Colorado teen suicide rate up, but overall trend unclear

Western U.S. shows particularly high rates, state office says

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Colorado ranks among both the 10 highest youth suicide rates and overall suicide rates in states across the country based on recent data, said Sarah Brummett, director of the Colorado Office of Suicide Prevention.

“Over the past three to five years, we have seen an upward trend in suicides in the younger population,” Brummett said. But it’s “not a statistically significant shift, necessarily … Based on historical trends, we couldn’t say this represents a true change in the data, but it’s still something to pay attention to because we still see the trend nationally.”

Nearly 100 young Coloradans have died by suicide per year in the past few years, looking at ages 10 through 19, according to data from the Colorado Department of Public Health and Environment.

The raw numbers are smaller among youths, so the youth rate is more volatile than for other age groups. About 1,000 to 1,100 adult Coloradans die of suicide each year, Brummett said, so the upward rate trend is more reflected among the younger population.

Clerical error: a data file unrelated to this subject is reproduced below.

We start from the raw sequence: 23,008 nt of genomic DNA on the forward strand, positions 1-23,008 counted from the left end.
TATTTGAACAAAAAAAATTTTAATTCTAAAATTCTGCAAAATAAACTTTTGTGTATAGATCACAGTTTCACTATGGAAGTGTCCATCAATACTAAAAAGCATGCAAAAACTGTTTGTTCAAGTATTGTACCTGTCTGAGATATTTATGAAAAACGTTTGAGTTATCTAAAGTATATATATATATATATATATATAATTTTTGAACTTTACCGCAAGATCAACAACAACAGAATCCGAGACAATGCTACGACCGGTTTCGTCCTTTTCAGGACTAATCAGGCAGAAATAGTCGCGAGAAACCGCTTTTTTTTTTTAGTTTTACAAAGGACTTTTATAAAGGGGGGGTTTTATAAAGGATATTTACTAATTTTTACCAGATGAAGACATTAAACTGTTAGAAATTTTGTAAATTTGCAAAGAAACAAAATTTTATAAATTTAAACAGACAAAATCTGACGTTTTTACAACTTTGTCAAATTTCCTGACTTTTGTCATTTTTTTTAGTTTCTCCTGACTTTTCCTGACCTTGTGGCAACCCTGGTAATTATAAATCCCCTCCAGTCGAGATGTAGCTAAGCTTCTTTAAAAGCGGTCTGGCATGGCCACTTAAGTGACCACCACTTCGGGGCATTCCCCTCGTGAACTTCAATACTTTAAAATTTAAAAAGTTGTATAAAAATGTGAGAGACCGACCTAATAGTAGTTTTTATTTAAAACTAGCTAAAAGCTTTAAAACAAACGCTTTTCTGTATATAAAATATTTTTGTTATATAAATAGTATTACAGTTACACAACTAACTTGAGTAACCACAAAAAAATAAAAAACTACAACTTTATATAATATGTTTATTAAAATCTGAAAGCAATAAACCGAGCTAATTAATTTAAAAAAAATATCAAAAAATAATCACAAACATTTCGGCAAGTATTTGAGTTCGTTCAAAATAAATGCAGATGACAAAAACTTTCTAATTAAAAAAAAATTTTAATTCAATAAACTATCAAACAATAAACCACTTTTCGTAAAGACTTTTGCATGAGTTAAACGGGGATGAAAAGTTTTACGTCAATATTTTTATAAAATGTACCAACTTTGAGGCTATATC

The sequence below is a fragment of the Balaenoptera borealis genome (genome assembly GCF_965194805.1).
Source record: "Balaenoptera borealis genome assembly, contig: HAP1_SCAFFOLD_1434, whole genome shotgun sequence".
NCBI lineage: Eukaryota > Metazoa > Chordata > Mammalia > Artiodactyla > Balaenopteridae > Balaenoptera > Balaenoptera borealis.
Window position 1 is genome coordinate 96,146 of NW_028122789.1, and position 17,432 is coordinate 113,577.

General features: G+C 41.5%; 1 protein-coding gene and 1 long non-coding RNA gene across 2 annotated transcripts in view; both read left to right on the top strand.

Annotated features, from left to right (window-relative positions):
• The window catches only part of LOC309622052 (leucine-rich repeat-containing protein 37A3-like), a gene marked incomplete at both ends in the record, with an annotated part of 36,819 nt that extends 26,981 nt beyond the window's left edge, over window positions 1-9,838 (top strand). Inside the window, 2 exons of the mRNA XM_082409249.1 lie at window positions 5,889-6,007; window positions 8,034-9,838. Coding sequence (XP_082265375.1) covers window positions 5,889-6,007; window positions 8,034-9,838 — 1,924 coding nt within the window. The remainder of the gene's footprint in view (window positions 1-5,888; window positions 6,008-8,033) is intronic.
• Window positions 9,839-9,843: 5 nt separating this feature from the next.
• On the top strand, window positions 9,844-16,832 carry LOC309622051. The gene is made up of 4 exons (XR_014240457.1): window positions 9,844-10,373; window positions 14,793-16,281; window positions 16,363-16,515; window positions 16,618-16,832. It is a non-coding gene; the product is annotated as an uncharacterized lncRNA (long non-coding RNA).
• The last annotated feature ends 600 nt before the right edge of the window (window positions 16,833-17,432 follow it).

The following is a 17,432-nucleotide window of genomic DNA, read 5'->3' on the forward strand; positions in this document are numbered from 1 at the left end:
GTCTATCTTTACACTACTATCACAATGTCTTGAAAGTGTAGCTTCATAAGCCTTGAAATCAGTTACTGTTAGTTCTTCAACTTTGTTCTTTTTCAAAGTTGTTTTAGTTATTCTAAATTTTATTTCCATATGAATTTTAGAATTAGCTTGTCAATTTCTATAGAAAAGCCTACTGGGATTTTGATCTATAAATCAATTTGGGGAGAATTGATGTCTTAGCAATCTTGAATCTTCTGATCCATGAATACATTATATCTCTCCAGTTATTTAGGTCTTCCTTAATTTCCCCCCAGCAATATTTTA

The earliest year in the state’s online data set is 2004, when the rate for ages 15 to 19 was 14.6. All rates are measured in deaths per 100,000 people. Since then, it’s seen somewhat of a small rollercoaster pattern, hitting the time period’s highest point at 20.3 in 2017 and sitting at 18.3 in 2018. The trend has generally been upward since 2004.

Colorado’s rate among all ages has been higher throughout that window, sitting at 21.9 in 2018.

From 2014-17, for ages 10-18, Colorado’s suicide rate was sixth-highest in the country, Brummett said. But there isn’t a statistically significant difference between many of the highest 10 states rates for that age range, so Colorado’s true rank within the highest 10 is unclear, she continued. The same is true of Colorado’s overall suicide rate.

Many of the highest youth rates are in the mountain West — as are many of the top 10 state rates across all ages, Brummett said.

That region tends to have the social norms that include a “cowboy mentality, pull yourself up and rub some dirt on it and move on,” Brummett said. Vast rural stretches also make access to neighbors, community, resources and health care difficult, she added.

From 1999 to 2016, suicide rates in the United States increased significantly in 44 states, with 25 states experiencing increases of more than 30%, according to the Centers for Disease Control and Prevention.

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